They call it safety because it’s the last line of defense. These players ensure the offense doesn’t score if an explosive play happens.

An explosive play is often a run or a pass play that results in 15 or more yards. If an offense can gain 15 or more yards on a run or pass play, it will be a long day for the defense.

If the defensive line or the linebackers miss a tackle, it’s up to the safety to make a tackle. Often, if the safety misses a tackle, the offense scores a touchdown.

The safety position is one of the most critical defensive backs on the field, as they are the safety valves of the defense.

If you’re interested in learning more about positions in American Football, read here.

Is a DB The Same As a CB?

A cornerback is a defensive back. A defensive back is a name for the grouping of defensive players. These defensive players include cornerbacks and safeties. There are often 3 or 4 defensive backs on the field at all times.

Defensive backs are often the fastest players on the field, as they need to cover the wide receivers on offense.

Football has transitioned more to a speed game rather than a power game. The speed on the offensive side of the ball needs to be matched by the speed on the defensive side of the ball.

This is why DBs are important to defense and play an essential role in shutting down the offense.

Keep Learning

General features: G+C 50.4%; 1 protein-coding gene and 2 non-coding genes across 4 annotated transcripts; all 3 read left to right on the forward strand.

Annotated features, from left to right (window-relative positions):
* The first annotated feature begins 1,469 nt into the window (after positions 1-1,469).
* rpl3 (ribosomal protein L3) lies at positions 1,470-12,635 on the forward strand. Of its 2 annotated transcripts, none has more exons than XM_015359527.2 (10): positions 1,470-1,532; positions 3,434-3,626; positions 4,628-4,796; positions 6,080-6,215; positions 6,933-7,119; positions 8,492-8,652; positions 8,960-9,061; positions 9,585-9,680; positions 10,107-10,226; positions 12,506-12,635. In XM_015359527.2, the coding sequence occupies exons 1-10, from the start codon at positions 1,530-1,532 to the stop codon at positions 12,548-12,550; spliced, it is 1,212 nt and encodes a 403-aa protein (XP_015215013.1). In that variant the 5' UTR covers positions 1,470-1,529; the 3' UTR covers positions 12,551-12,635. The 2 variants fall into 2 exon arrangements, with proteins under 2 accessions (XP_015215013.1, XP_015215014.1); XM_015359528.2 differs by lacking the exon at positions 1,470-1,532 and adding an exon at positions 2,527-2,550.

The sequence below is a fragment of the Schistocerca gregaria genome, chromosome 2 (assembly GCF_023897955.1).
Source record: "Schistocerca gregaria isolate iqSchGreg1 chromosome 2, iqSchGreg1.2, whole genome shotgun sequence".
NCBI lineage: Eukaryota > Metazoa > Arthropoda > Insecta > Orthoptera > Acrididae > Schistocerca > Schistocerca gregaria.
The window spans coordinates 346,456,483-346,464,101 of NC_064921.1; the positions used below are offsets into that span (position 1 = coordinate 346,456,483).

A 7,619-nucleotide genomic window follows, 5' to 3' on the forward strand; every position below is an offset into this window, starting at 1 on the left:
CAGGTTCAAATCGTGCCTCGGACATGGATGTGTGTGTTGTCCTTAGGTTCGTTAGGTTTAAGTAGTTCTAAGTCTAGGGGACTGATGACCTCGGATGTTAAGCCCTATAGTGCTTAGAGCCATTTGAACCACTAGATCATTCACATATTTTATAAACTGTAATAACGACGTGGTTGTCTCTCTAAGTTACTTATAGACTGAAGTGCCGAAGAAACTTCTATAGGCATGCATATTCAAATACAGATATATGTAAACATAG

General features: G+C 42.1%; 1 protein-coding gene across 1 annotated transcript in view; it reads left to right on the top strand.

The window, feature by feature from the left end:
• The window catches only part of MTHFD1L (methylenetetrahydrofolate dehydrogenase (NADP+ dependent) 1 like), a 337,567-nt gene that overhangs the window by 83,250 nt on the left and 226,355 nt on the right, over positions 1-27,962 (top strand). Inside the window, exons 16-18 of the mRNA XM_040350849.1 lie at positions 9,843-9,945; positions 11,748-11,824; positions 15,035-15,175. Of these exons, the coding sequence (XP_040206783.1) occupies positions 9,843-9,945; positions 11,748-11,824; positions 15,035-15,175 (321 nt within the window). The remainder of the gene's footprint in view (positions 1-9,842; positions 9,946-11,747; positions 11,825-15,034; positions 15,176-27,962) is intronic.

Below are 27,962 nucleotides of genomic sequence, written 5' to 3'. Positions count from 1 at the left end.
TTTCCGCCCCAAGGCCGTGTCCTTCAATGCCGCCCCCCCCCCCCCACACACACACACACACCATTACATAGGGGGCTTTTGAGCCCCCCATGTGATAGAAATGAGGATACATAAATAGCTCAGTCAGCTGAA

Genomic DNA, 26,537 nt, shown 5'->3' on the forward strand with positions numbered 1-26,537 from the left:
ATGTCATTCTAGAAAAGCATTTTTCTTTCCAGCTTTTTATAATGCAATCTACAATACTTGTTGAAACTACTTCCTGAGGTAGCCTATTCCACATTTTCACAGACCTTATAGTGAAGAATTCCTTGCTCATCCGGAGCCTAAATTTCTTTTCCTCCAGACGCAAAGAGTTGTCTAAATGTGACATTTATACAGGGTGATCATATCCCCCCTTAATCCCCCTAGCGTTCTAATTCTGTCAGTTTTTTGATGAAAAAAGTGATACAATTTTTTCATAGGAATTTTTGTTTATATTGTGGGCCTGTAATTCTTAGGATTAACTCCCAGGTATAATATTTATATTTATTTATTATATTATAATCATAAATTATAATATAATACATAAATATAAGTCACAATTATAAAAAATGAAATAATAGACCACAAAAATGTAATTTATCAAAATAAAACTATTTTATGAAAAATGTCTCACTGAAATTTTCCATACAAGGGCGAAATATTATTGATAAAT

Defensive backs in football are responsible for covering the wide receiver to their side. They will line up 1-5 yards from the line of scrimmage.

Each team will have two cornerbacks who are often the best athletes on the team. The DB attempts to shut down the other team’s wide receivers.

The safety must have the most football knowledge on the team, as they need to be able to see routes develop and tackle the ball carrier in space. Great defensive backs all have high football IQ and cover defenders easily.

Some of the best defensive backs to play the game include Deion Sanders (CB), Ed Reed (Safety), Charles Woodson (CB), and Ronnie Lott (Safety).

If you liked learning about defensive backs, we recommend checking out our Defensive Back University. It will help you greatly increase your football IQ.

Below are more articles to help you learn about defensive backs.

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What Does A Safety Do In Football? Learn Here

Defensive backs are tall and longer players or shorter and faster players. This all depends on the coach’s preference and what type of player he wants to play in that defensive back position.

DBs have one of the hardest positions on the field physically but one of the easiest mentally. The defensive back position is often the least physical position, as players are rarely tackling and involved in physical plays.

Defensive backs require more athleticism and ball skills to catch or knock away the football when thrown.

About the author 

Chris Haddad

Chris Haddad is the founder of vIQtory Sports & high school coach for over 12+ years. He has been featured as an authority on Hudl, Bleacher Report and countless other football-centric platforms. Chris continues to study and provide valuable content for those looking to learn more about the game of football.